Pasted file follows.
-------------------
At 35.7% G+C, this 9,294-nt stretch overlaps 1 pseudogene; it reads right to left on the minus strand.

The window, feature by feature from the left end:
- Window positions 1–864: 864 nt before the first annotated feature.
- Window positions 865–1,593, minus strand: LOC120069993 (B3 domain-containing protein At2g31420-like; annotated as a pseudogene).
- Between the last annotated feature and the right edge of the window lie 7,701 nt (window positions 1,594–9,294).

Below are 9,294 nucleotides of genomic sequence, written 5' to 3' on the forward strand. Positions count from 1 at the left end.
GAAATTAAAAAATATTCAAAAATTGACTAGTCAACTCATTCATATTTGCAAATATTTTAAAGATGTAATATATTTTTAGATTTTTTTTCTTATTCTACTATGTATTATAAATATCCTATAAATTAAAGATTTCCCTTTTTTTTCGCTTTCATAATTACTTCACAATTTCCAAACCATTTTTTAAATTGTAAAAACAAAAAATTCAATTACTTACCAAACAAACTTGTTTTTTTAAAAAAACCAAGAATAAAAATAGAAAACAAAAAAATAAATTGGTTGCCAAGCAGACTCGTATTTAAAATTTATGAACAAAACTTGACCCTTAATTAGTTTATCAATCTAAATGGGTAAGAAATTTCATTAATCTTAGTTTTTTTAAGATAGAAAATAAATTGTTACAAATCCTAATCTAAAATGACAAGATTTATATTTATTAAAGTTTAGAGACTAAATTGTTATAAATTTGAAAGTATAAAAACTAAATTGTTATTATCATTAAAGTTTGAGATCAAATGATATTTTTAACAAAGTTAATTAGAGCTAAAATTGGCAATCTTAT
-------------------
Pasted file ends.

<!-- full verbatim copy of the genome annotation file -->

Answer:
At 35.7% G+C, this 9,294-nt stretch overlaps 1 pseudogene; it reads right to left on the minus strand.

The window, feature by feature from the left end:
- Window positions 1–864: 864 nt before the first annotated feature.
- Window positions 865–1,593, minus strand: LOC120069993 (B3 domain-containing protein At2g31420-like; annotated as a pseudogene).
- Between the last annotated feature and the right edge of the window lie 7,701 nt (window positions 1,594–9,294).

Below are 9,294 nucleotides of genomic sequence, written 5' to 3' on the forward strand. Positions count from 1 at the left end.
GAAATTAAAAAATATTCAAAAATTGACTAGTCAACTCATTCATATTTGCAAATATTTTAAAGATGTAATATATTTTTAGATTTTTTTTCTTATTCTACTATGTATTATAAATATCCTATAAATTAAAGATTTCCCTTTTTTTTCGCTTTCATAATTACTTCACAATTTCCAAACCATTTTTTAAATTGTAAAAACAAAAAATTCAATTACTTACCAAACAAACTTGTTTTTTTAAAAAAACCAAGAATAAAAATAGAAAACAAAAAAATAAATTGGTTGCCAAGCAGACTCGTATTTAAAATTTATGAACAAAACTTGACCCTTAATTAGTTTATCAATCTAAATGGGTAAGAAATTTCATTAATCTTAGTTTTTTTAAGATAGAAAATAAATTGTTACAAATCCTAATCTAAAATGACAAGATTTATATTTATTAAAGTTTAGAGACTAAATTGTTATAAATTTGAAAGTATAAAAACTAAATTGTTATTATCATTAAAGTTTGAGATCAAATGATATTTTTAACAAAGTTAATTAGAGCTAAAATTGGCAATCTTAT